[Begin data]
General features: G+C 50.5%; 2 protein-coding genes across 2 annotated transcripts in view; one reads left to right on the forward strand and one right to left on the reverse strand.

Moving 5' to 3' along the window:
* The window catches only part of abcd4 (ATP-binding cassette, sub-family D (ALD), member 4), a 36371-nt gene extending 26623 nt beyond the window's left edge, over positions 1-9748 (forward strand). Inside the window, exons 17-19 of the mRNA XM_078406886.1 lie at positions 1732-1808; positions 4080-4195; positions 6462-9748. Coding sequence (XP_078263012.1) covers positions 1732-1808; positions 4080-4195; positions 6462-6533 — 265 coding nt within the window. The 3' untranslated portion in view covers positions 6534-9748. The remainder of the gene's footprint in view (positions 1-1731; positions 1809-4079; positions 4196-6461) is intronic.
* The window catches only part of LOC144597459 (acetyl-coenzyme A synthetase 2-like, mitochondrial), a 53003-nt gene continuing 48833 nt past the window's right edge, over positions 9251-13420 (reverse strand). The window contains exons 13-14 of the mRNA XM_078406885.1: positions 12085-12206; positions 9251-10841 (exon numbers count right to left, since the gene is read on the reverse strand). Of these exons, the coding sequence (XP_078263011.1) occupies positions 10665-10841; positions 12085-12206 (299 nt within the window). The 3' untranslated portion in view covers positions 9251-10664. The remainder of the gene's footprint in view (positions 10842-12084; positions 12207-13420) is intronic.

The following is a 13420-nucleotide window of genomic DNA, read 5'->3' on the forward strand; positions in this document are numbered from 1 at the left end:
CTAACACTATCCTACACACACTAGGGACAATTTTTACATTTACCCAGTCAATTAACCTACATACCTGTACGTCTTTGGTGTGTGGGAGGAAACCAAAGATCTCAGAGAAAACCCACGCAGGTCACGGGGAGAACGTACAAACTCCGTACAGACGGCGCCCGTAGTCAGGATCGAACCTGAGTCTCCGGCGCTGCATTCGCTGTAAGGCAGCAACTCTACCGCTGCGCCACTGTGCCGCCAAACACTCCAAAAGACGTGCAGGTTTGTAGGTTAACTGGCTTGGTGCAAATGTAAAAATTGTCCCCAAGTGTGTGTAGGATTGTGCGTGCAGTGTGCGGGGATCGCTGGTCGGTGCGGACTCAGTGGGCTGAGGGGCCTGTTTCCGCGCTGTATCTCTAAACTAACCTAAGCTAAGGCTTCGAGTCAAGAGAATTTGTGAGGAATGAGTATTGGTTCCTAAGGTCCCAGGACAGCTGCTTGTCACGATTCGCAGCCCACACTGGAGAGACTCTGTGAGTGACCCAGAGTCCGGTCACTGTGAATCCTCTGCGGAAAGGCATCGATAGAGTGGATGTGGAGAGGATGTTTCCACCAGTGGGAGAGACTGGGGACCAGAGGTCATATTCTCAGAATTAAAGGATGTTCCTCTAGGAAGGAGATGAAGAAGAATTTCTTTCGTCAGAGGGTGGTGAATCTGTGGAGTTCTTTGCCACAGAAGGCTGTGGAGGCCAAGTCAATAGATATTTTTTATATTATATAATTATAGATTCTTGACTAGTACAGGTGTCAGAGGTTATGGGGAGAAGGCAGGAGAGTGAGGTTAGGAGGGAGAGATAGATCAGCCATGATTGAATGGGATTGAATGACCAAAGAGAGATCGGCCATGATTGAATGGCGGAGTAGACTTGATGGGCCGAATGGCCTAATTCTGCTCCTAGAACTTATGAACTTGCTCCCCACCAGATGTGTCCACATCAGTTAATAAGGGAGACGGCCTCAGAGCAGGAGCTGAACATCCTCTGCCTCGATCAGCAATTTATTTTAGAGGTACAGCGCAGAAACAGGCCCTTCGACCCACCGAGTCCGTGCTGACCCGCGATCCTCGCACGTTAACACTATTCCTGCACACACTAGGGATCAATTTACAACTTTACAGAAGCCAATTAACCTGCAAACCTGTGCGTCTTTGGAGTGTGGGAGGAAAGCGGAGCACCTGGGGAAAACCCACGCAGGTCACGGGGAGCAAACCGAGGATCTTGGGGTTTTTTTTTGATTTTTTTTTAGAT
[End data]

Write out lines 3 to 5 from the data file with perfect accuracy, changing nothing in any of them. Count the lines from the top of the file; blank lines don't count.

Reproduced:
* The window catches only part of abcd4 (ATP-binding cassette, sub-family D (ALD), member 4), a 36371-nt gene extending 26623 nt beyond the window's left edge, over positions 1-9748 (forward strand). Inside the window, exons 17-19 of the mRNA XM_078406886.1 lie at positions 1732-1808; positions 4080-4195; positions 6462-9748. Coding sequence (XP_078263012.1) covers positions 1732-1808; positions 4080-4195; positions 6462-6533 — 265 coding nt within the window. The 3' untranslated portion in view covers positions 6534-9748. The remainder of the gene's footprint in view (positions 1-1731; positions 1809-4079; positions 4196-6461) is intronic.
* The window catches only part of LOC144597459 (acetyl-coenzyme A synthetase 2-like, mitochondrial), a 53003-nt gene continuing 48833 nt past the window's right edge, over positions 9251-13420 (reverse strand). The window contains exons 13-14 of the mRNA XM_078406885.1: positions 12085-12206; positions 9251-10841 (exon numbers count right to left, since the gene is read on the reverse strand). Of these exons, the coding sequence (XP_078263011.1) occupies positions 10665-10841; positions 12085-12206 (299 nt within the window). The 3' untranslated portion in view covers positions 9251-10664. The remainder of the gene's footprint in view (positions 10842-12084; positions 12207-13420) is intronic.

The following is a 13420-nucleotide window of genomic DNA, read 5'->3' on the forward strand; positions in this document are numbered from 1 at the left end: